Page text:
For months, Feb. 26 loomed as the big date in the Chrysler group's future. Last week's announcement put the recovery plan on the table. The troubled U.S. arm of DaimlerChrysler now can look well into the future.
The vision: Chrysler will cut 26,000 jobs and try to get big cost reductions from suppliers, as had been announced. It will share platforms with Mitsubishi and might share powertrains with Mercedes. It will continue to lose money this year, but, if all goes as planned, Chrysler will make $2 billion in 2003.
It is up to Dieter Zetsche to make it happen. After a few months on the job, the Chrysler CEO has earned respect. But he faces a monumental task in motivating his people to help with the recovery - without their commitment, it won't happen.
If Chrysler is to come back, Zetsche needs more than vision. He must restore trust in the organization and mend the legacy of broken promises that followed the 'merger of equals.'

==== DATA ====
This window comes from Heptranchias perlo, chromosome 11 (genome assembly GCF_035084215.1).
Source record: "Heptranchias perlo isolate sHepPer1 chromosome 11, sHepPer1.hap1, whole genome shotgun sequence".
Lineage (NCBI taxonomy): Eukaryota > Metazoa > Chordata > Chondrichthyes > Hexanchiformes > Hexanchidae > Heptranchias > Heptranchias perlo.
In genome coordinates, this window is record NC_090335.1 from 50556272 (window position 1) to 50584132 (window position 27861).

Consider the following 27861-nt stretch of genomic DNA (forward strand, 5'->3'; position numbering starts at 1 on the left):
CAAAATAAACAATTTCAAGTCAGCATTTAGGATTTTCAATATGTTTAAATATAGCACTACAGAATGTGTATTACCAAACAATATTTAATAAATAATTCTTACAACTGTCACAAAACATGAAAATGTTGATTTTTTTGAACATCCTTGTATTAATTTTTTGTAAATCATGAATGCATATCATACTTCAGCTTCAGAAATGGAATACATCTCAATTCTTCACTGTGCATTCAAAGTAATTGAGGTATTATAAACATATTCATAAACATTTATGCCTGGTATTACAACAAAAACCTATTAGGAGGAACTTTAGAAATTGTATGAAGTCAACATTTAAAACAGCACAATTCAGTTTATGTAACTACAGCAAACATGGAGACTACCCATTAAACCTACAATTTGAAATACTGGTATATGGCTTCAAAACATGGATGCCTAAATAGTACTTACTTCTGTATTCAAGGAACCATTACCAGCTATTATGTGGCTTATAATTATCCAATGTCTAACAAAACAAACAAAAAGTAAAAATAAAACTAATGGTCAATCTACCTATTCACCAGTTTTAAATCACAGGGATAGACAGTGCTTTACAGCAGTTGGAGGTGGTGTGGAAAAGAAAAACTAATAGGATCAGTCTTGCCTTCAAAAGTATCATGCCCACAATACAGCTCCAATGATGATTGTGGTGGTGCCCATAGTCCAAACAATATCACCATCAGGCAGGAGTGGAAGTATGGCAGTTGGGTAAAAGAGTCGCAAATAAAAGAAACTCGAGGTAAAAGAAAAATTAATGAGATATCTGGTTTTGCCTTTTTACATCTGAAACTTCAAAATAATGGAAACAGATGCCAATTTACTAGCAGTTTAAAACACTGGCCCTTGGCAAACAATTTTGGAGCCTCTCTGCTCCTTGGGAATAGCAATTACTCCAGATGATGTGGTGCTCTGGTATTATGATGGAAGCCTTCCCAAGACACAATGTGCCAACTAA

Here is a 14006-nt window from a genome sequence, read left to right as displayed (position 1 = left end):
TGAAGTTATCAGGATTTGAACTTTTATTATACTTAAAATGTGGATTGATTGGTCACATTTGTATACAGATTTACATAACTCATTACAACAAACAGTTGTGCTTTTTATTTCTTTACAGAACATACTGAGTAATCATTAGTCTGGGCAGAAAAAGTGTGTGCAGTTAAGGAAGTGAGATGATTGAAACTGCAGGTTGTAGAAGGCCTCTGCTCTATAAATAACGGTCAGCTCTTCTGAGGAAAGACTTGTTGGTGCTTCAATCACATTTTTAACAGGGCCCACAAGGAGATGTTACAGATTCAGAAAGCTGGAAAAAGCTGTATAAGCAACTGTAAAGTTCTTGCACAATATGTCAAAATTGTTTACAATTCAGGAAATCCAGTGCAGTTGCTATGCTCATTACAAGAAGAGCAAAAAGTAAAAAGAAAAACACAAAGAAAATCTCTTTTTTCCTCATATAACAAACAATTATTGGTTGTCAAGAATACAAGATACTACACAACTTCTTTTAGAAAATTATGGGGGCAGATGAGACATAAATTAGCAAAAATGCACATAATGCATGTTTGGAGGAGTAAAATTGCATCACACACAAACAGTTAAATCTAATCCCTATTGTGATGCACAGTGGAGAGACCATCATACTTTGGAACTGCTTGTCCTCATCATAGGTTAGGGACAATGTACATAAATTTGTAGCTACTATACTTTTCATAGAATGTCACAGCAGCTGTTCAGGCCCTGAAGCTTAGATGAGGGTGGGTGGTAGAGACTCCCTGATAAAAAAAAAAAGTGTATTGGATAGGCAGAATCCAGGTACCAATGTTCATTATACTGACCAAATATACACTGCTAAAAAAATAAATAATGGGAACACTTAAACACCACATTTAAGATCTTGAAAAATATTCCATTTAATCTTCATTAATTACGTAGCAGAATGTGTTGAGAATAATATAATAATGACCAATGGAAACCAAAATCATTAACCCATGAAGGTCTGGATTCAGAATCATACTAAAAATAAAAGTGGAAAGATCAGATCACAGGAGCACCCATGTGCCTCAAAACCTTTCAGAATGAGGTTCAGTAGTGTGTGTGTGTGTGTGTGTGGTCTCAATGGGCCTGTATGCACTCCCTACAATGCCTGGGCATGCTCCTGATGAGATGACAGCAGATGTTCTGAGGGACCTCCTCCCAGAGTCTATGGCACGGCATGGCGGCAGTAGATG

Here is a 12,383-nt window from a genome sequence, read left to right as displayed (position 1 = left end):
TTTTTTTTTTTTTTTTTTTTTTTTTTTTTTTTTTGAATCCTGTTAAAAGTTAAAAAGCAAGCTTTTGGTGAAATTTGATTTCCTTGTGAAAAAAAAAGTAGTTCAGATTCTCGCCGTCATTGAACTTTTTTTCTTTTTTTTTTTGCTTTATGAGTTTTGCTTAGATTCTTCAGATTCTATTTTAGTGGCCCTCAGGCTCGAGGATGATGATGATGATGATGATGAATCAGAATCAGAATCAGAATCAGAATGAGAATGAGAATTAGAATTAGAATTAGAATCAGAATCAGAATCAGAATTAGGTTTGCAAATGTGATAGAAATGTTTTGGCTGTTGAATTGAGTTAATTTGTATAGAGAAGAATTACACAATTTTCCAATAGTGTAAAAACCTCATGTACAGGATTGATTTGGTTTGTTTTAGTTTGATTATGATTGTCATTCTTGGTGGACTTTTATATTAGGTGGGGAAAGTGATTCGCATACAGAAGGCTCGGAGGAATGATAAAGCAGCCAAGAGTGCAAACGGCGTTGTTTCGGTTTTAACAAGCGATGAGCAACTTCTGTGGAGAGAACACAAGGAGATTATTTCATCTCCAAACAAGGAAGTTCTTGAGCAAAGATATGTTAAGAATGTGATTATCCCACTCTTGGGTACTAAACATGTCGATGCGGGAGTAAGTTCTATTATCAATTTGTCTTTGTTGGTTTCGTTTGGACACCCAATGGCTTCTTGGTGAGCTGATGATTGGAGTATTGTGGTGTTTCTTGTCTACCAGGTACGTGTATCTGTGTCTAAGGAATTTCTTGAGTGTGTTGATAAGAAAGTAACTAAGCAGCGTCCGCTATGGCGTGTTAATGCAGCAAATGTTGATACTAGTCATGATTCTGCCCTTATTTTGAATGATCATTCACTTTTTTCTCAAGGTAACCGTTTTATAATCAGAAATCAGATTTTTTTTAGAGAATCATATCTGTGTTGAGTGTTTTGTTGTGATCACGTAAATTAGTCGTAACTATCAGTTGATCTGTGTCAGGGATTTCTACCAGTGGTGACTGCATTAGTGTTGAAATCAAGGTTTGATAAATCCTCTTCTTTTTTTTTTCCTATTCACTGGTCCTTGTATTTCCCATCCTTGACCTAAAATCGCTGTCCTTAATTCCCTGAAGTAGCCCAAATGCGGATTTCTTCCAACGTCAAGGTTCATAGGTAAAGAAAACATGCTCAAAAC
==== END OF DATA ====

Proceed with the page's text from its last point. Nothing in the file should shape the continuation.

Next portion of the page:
Somehow, he must create an open, participatory culture devoid of secrets. He must make all Chrysler workers, dealers and suppliers believe that this company is theirs to save.
For their part, Chrysler employees, dealers and suppliers can't afford to look back. Lamenting what's past - no matter how tempting that might be - won't move them forward.
The recovery plan is built on some very big ifs. Chrysler will fall short of its short-term goals if its U.S. market share slips or if U.S. auto sales fall below 16 million. If Chrysler doesn't execute its platform-sharing plan with Mitsubishi, the longer-term gains won't happen, either.
But the biggest if is the people equation. If Zetsche can succeed in getting his people to look beyond the past and share his sense of mission, the company long known as the Crisis Corp. just might pull off another great comeback.